The English Golf Union (EGU) recently launched an online carbon calculator which has been produced as part of a project operated jointly by The R&A, the EGU and the Golf Union of Wales. The carbon calculator is available to any golf facility in the world wishing to assess the energy efficiency of its course and associated buildings.
The project, which received £6,200 from The R&A, also looked at the carbon footprint of three golf facilities: Alresford and Woodhall Spa in England, and Conwy in Wales. The Sports Turf Research Institute (STRI) was commissioned to carry out a carbon audit for each club, providing them with a report that recommended ways of operating in a more energy efficient manner.
This is the latest project operated by the EGU to be supported by The R&A. From 2002 to 2010, 220 clubs in England benefitted from an Environmental Advisory Service, a project developed by the EGU, Natural England and The R&A. STRI’s Ecology and Environment Unit provided the advice after a site visit, following this up with a second visit to measure progress against set objectives. The initiative had two key goals:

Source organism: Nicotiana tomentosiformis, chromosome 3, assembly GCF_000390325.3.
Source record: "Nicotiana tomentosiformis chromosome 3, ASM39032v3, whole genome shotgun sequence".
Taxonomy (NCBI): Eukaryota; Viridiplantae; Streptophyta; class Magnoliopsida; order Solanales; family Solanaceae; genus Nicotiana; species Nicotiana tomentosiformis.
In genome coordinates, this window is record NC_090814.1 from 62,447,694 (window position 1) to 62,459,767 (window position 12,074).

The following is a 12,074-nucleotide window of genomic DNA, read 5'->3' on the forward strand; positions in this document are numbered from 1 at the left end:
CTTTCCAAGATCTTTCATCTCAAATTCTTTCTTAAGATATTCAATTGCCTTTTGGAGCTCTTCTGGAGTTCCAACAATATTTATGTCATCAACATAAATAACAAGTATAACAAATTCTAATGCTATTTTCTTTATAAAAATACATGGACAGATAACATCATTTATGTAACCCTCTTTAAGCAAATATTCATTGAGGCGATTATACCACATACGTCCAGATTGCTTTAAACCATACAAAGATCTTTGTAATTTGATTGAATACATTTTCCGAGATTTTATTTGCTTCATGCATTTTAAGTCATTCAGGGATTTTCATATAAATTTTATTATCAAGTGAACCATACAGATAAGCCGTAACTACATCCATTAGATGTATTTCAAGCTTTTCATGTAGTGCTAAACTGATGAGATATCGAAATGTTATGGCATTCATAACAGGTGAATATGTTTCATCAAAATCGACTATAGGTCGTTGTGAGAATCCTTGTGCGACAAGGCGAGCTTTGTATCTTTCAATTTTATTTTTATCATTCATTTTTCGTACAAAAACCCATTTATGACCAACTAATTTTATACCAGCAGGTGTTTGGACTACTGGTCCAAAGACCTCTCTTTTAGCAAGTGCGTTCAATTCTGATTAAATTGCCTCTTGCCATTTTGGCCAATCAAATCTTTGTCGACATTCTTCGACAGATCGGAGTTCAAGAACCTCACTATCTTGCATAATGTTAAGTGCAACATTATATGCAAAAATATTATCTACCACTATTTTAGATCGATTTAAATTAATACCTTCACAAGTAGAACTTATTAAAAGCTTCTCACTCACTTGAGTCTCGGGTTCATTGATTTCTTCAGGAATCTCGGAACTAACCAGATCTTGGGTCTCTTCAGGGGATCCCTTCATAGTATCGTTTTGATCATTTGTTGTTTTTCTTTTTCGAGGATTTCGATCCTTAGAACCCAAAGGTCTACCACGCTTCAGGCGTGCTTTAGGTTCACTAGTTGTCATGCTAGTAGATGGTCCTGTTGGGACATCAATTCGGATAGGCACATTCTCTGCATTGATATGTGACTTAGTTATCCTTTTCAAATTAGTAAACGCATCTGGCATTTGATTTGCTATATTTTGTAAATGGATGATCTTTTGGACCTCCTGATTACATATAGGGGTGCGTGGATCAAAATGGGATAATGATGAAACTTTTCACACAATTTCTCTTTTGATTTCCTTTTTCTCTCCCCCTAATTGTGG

“The first objective was to raise awareness of the benefits of good environmental and ecological practices to our affiliate clubs, and the members and visitors that play their golf there,” said Paul Keeling, Club Services Manager for the EGU. “The second ambition was to demonstrate and communicate to central and local government, plus the community around the golf course, that golf is a responsible land user.”
In 2010, the project, to which The R&A contributed £30,000, culminated in the production of a summary report.
“This publication looks at the successes and failures of the clubs that participated in the programme, and the issues they had to overcome to meet their objectives,” Steve Isaac, The R&A’s Director of Golf Course Management said of the Environmental Advisory Service. “There are plenty of excellent examples of golf courses making a positive contribution to their natural environment, and to wider society as a consequence.”
Click here to find out more about the Carbon Calculator.
Click here to visit the Carbon Calculator webpage.